“The emotional side of design may be more critical to a product’s success than its practical elements.” -Donald A. Norman
Capeesh is industry-tailored language learning made fun. For us, gamification has more to do with the overall design approach rather than patching in flashy progression systems. Our team consists of experienced game developers and language researchers, so it felt natural for us to use games as the main reference for Capeesh.
The first most prominent concept we introduced was the fully animated characters, inspired by first-person adventure games.
Capeesh’s mentors are not just fancy pop-up boxes, but a reminder of what language is all about: communicating with people! They will react to the user’s input and performance, give helpful instructions and carry a conversation. The mentors give Capeesh a friendly voice and a disarming vibe by connecting the subject of language with the real-life application of interacting with a teacher in a school type of setting.
Personifying an instructional mechanism is common in video games as you want the player to feel immersed in a transparent fictional world. We use that same design philosophy in Capeesh; even if our faculty setting is simple we still want to make sure our users can feel invested in the narrative. Angry Birds would never have become such a phenomenon if the developer, Rovio, didn’t put the extra effort into giving what is otherwise a simple physics puzzler; a setting, a plot and characters with personality. King’s Candy Crush Saga, one of the most played video games in history, introduced a somewhat logical premise, Tiffi’s adventures in Candy Town, to what appears to be an ordinary “match-three” puzzle game.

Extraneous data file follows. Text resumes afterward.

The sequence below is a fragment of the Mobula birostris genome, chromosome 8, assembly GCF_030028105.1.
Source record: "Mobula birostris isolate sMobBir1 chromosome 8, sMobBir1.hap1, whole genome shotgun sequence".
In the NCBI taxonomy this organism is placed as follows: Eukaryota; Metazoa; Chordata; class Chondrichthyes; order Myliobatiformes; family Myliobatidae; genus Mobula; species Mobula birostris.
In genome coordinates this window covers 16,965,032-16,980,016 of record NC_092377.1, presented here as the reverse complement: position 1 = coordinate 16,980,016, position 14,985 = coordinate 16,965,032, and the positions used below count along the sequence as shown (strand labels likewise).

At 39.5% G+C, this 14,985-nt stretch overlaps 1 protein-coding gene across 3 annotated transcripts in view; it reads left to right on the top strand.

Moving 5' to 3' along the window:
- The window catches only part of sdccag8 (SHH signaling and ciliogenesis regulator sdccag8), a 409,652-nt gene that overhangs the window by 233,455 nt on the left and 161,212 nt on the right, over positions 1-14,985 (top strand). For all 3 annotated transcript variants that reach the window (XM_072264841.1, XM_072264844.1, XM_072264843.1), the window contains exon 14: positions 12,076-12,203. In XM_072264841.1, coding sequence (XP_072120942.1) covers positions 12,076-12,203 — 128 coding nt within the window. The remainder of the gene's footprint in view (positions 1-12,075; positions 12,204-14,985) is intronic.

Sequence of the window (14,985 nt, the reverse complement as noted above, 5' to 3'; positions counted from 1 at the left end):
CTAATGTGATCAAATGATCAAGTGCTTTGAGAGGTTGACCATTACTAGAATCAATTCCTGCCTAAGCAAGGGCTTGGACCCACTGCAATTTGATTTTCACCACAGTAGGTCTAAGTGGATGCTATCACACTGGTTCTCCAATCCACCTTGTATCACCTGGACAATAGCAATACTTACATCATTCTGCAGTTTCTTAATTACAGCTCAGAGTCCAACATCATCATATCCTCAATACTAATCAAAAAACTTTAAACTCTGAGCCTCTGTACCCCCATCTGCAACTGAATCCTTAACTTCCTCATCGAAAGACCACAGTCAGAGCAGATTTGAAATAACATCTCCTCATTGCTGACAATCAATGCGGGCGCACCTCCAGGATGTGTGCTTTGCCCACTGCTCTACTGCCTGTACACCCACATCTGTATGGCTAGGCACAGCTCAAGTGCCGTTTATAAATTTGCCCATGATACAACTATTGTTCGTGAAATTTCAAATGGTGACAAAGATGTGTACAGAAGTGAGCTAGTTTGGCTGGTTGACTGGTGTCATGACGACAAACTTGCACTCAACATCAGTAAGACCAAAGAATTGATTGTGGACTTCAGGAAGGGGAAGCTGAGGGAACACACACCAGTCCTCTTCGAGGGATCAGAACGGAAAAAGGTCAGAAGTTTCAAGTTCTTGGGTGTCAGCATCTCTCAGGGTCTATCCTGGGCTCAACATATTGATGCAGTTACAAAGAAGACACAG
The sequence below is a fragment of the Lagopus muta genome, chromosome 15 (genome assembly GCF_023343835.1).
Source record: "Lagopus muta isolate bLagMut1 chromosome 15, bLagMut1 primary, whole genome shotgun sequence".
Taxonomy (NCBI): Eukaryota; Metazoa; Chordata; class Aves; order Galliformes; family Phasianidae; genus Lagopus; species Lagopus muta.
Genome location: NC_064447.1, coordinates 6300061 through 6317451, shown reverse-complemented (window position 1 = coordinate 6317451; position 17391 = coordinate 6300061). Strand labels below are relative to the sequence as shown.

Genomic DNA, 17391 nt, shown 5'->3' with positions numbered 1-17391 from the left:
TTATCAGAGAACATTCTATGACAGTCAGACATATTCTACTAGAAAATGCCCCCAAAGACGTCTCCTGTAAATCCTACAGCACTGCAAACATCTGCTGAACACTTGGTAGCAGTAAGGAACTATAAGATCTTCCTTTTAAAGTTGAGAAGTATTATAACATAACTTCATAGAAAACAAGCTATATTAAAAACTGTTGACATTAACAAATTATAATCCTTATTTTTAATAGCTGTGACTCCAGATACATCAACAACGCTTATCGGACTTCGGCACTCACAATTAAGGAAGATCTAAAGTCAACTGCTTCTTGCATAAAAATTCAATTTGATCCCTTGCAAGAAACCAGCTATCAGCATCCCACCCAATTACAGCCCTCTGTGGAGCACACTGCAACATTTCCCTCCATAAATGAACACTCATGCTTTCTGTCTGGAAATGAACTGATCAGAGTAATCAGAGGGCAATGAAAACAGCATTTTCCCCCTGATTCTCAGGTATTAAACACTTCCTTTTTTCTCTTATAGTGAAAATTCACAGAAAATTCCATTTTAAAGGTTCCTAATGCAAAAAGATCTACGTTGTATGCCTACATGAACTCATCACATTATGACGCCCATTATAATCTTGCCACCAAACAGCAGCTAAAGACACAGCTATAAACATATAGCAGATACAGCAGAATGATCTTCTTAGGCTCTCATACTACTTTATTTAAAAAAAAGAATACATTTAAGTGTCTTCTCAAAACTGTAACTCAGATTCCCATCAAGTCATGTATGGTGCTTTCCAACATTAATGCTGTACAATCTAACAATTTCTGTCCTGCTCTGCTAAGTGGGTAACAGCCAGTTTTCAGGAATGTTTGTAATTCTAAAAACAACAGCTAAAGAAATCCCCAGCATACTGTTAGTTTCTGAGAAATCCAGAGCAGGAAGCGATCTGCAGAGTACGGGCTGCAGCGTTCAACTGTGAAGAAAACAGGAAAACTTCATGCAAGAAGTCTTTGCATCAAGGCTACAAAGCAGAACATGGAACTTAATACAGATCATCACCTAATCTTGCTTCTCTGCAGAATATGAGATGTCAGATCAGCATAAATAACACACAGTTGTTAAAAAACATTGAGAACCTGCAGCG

So why would a language learning app need a narrative? Well, a narrative, in this case, would be the journey the student takes: from being greeted by their personal instructor, Lin, in the on-boarding, to “beating” your final exams.
The interactive narrative is actually pretty similar between education and videogames: there’s a final objective, fail and win state, and the course is split into levels (semesters) with boss fights (tests and exams). It’s also a game over if you fail an exam, forcing you to start from the beginning.
So: are videogames and education basically the same? Well not quite, they do differ almost entirely in one key factor that makes designing a language learning application very tough — a student has completely different motivations from that of a player.
In an educational application, the user has the need to improve or achieve a specific skill, while the player, for the most part, wants to be entertained. Interestingly enough, this motivation can flip during the two experiences. In a game, once the player feels invested in the world, the feeling of needing to finish the narrative can surpass the entertainment value. In a language learning app, the student’s initial excitement quickly wears off if the experience doesn’t offer additional motivational mechanisms or meaningful stimuli, hence the initial need is not enough to carry the student through to the goal.
While implementing rewarding progression mechanics such as streaks, experience level, and high scores, has certainly become the go-to method of creating long-term user engagement, we know it’s just as critical to give the user the same instantly gratifying and joyful user experience they’d expect from a game.
Giving the user immediate satisfaction with plenty of slick transitions, responsive feedback, colorful graphics, crisp sound effects and bouncy animations will certainly make the repetitious nature of language learning less tedious.
Language learning has for a long time been purely brick and mortar, but with the changing mindset of millennials, the increased focus on diversity and empathy and the great adoption of games in language learning means we are only seeing the infancy of emotional design used in language learning.